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Links 9/7/2020: Google’s Open Usage Commons, GNOME 3.36.4, Neptune 6.5

  • GNU/Linux

    • Audiocasts/Shows

      • Destination Linux 181: BTRFS vs ZFS in 1st Ever DL Battledome! + Interview with Hosts of Sudo Show

        Coming up on this week’s episode of Destination Linux, we’re going to hold the first ever battle in the DL Battledome! This inaugural event will see BTRFS face off against one and only ZFS! Who will become the champion of the OCTAGON! Then we’ll answer some questions about systemd in the Community Feedback. This week we’re joined by Eric the IT Guy & Brandon Johnson, the hosts of the newest podcast on the Destination Linux Network, the Sudo Show! We’ve got some Linux News in the mix and then we’ll round out the show with our famous Picks of the Week with the Software Spotlight and our Tip of the Week. All that and so much more on this week’s episode of Destination Linux.

      • The Linux Link Tech Show Episode 865

        new goodies, microcenter, streaming shows and packages, anime, camping

      • FLOSS Weekly 586: Digital Identity

        Use of verifiable credentials and decentralized identifiers.

        Explaining Self-sovereign identity and the use of verifiable credentials and decentralized identifiers, Kaliya Young, also known as "Identity Women," joins the show hosted by Doc Searls and Jonathan Bennet. They dive deep into what identity means and the future of identity. Kaliya is a vital part of the Internet Identity Workshop. This workshop brings talent together to design and build an identity system that empowers individuals. They also discuss the critical difference between open source and open standards and the implementations of what that means for identity.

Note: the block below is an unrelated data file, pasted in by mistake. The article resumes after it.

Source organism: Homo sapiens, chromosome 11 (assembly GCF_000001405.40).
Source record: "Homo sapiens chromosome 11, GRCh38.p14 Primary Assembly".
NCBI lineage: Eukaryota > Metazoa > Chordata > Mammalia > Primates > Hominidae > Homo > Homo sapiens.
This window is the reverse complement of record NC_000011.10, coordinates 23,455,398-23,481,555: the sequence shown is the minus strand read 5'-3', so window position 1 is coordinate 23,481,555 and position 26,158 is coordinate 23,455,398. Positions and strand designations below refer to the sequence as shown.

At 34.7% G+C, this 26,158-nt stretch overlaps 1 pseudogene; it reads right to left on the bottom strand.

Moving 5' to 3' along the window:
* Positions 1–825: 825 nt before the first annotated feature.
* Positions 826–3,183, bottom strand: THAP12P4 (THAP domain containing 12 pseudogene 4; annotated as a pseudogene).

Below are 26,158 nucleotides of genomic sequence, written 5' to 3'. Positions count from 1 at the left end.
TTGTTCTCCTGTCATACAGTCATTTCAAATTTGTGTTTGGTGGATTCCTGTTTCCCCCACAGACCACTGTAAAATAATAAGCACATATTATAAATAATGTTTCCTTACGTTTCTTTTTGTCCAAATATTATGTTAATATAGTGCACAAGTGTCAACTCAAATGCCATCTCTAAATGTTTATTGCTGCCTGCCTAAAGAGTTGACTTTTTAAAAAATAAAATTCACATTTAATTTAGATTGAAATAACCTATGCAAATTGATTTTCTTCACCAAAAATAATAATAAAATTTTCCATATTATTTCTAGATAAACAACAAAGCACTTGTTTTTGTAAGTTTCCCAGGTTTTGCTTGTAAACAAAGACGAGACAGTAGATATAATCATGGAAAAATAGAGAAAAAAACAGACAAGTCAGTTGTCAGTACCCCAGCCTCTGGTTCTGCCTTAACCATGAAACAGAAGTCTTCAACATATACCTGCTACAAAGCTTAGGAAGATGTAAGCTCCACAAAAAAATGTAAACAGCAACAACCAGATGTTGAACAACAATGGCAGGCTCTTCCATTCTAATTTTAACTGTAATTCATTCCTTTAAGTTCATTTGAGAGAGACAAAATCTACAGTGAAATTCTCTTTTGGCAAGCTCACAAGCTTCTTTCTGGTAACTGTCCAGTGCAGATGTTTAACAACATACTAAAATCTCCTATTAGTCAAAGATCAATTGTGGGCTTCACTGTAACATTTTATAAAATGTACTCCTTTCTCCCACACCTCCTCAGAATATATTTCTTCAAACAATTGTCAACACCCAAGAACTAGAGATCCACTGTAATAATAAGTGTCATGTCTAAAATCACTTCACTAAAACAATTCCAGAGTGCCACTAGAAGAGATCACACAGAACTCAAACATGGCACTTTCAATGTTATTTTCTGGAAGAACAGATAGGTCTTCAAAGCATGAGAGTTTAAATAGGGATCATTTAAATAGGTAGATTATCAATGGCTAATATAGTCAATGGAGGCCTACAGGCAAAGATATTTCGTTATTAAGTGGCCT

• 2020-07-08 | Linux Headlines

        Mozilla suspends its Firefox Send service due to misuse by hacking groups, SUSE is acquiring Rancher Labs, Google launches the Open Usage Commons, and the Flutter framework arrives on Linux.

      • What's The Best "Linux"? It's GNU/Linux!

        One of the most often asked questions is what is the best "Linux?" Well, the answer to this question is obvious. But first, I'd just like to interject for a moment...

    • Kernel Space

      • Linux Kernel Raising Compiler Build Requirement To GCC 4.9

        Linus Torvalds has decided to up the compiler build requirement for the Linux kernel to GCC 4.9.

        Recently the compiler requirement was upped to GCC 4.8 while as a late change for Linux 5.8 is now bumping the base compiler version supported to GCC 4.9.

        Torvalds updated the requirement on the basis of the Linux kernel currently having to workaround multiple pre-4.9 GCC bugs and other headaches. Shifting the requirement to GCC 4.9 will allow kernel developers to make better assumptions and clean-up a lot of code moving forward.